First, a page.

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ISRAELIS, ESPECIALLY IN JERUSALEM, UNRUFFLED BY WAR

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ISRAELIS, ESPECIALLY IN JERUSALEM, UNRUFFLED BY WAR

And as the first bombs dropped over Baghdad on Thursday morning, they still weren't focused on it.

Despite Israeli orders for citizens to carry their gas masks with them everywhere, most people in Jerusalem were without theirs. And many still had not stocked up on food and water, or sealed a room.

Most have done the bare minimum.

"We changed our gas masks. We bought only water and food for the baby, and diapers," said Dana, a teacher and mother of two. "The probability that the war will come to Israel is very low. This isn't Israel's war."

It wasn't in 1991 either when Scuds landed in the Tel Aviv area. And many people here are basing their expectations for this war on the previous Gulf War experience. If Israel is attacked, many believe it will occur at night. And in Tel Aviv.

Dana's nonchalance is characteristic of the population as a whole and especially those in Jerusalem. The capital city is seen as off-limits to Iraq's inaccurate missiles since many Arabs live and work here and the Al Aqsa mosque and Dome of the Rock, Muslim holy sites, are in the heart of the Old City.

Even some Jerusalem Arabs were getting rid of their gas masks, selling them to Palestinians. Palestinians have not received gas masks from the Palestinian Authority.

Israel's coastal cities, however, reflect much more wariness from their citizens. About 60 percent of students were kept out of school by their parents on Thursday, the first day of strikes against Iraq. And many people were more prepared and concerned about the war than in the holy city Jerusalem.

"We moved to our daughter's house who has a bomb shelter," said Rivka Blustein. "It's a new house and by law all houses are built with enforced rooms."

Rivka and Jacob plan to return to their apartment if nothing changes by Sunday. They believe the chance that Israel will be attacked is minor, but could come out if Saddam Hussein gets desperate.

"The Scuds are not so frightening as something with a different head of munitions (chemical and biological)," Rivka said. "The really hard stroke didn't come yet. As I watch the news I think by the time they come near to Baghdad that is when he [Saddam] will feel very desperate."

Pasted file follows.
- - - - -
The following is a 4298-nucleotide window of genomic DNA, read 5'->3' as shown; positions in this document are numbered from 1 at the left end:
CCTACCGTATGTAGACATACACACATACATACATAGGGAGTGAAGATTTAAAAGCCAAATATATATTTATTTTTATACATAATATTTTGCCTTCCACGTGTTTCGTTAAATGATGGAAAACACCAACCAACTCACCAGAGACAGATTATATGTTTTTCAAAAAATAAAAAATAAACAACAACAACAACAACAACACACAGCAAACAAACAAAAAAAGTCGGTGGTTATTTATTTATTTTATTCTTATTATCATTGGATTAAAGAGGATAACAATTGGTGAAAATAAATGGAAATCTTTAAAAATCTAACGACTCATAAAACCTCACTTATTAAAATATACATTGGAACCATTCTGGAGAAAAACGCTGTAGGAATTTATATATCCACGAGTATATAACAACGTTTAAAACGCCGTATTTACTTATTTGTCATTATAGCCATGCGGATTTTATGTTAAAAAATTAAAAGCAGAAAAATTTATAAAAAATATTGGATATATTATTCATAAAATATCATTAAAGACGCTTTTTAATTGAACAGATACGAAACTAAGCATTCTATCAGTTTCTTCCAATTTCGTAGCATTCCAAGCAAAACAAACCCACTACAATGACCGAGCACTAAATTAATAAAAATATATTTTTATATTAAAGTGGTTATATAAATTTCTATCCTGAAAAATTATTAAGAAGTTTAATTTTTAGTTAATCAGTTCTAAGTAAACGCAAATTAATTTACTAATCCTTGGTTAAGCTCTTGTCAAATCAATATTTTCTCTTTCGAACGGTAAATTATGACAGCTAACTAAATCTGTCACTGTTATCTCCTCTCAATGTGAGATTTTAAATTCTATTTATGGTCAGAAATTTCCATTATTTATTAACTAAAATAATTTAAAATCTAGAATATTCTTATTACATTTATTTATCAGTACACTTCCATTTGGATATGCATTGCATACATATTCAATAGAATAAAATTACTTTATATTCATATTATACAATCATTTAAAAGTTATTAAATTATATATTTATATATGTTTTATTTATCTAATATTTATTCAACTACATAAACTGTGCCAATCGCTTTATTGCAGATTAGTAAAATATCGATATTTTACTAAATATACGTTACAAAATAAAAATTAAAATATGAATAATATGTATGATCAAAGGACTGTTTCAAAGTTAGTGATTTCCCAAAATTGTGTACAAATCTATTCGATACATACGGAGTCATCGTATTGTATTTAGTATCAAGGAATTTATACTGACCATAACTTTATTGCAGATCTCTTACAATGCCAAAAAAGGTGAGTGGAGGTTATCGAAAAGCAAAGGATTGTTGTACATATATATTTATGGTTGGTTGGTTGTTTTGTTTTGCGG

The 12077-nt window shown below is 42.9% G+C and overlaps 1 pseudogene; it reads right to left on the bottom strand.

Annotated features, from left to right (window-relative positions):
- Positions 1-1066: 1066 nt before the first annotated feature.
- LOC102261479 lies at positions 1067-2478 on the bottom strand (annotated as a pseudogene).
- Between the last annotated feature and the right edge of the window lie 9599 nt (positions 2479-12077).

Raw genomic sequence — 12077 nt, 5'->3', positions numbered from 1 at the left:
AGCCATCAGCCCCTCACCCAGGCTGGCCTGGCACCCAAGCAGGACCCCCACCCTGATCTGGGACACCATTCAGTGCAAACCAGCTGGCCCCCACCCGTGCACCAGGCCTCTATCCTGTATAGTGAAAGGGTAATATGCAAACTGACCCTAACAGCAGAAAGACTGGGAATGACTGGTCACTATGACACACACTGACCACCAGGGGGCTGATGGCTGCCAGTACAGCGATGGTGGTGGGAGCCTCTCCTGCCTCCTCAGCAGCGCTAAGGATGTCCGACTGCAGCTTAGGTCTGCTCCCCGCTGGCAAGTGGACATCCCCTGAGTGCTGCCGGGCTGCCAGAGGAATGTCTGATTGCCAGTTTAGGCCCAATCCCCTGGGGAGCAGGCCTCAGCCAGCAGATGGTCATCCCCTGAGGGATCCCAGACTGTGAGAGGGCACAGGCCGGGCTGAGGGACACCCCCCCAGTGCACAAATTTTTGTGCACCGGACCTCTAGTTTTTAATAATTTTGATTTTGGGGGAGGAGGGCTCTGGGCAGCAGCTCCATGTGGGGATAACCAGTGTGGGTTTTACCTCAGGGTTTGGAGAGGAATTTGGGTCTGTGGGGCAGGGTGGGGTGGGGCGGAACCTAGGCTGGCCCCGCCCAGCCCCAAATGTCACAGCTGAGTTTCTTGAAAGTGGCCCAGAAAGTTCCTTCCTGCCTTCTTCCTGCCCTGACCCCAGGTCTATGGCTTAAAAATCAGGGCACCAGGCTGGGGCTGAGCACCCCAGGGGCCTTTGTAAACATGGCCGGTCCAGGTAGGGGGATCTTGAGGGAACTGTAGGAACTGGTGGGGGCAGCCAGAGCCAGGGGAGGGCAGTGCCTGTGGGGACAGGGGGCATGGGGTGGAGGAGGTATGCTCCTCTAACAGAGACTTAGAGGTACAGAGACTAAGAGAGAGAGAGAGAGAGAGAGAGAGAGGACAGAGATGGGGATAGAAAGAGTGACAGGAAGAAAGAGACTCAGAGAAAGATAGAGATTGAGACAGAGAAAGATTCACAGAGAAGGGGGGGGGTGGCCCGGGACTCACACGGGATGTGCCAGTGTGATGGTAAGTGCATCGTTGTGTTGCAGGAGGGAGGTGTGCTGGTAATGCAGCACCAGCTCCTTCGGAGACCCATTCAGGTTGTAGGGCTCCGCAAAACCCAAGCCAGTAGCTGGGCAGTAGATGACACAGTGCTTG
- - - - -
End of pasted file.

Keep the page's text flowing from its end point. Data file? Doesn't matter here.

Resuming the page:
In Jerusalem, however, not all students even brought their gas masks to school. Some were turned away if they were without their mask and employers instructed workers to bring theirs to work under threat of being closed by the government.

But overall, only awareness has been raised since the war began. No lines were forming at supermarkets or sealed-room supply stores. Foreigners and recent immigrants are preparing more seriously as long-time residents take the war in stride. Many just have leftover supplies form the 1991 Gulf War.

"People are crazy not to do anything - you still have to do your part," said Adina Openden, 20, a New Yorker who has lived in Israel for a year and a half now.

Openden attends a Yeshiva school that has a sealed room and gave gas masks to the students on Wednesday. Of the 55 students, over 30 of them - many from America - left the country already. Openden plans to stay although she believes that Israel could be a target.

"I need to be with our country at this time," she said. "And I don't think America is necessarily safer."

Up until the long-awaited incursion into Iraq began, internal politics has dominated the talk here, with a fresh wave of terrorist attacks against Israelis and the appointment of a prime minister in the Palestinian Authority this month.

The army's Home Front Command has ordered Israelis to seal a room, stock up on supplies and carry their gas masks with them from now on. Sirens will alert citizens to attacks and instructions will come over the radio in Hebrew, English, Arabic and Russian as to which citizens should go to their sealed room. Further instructions would follow.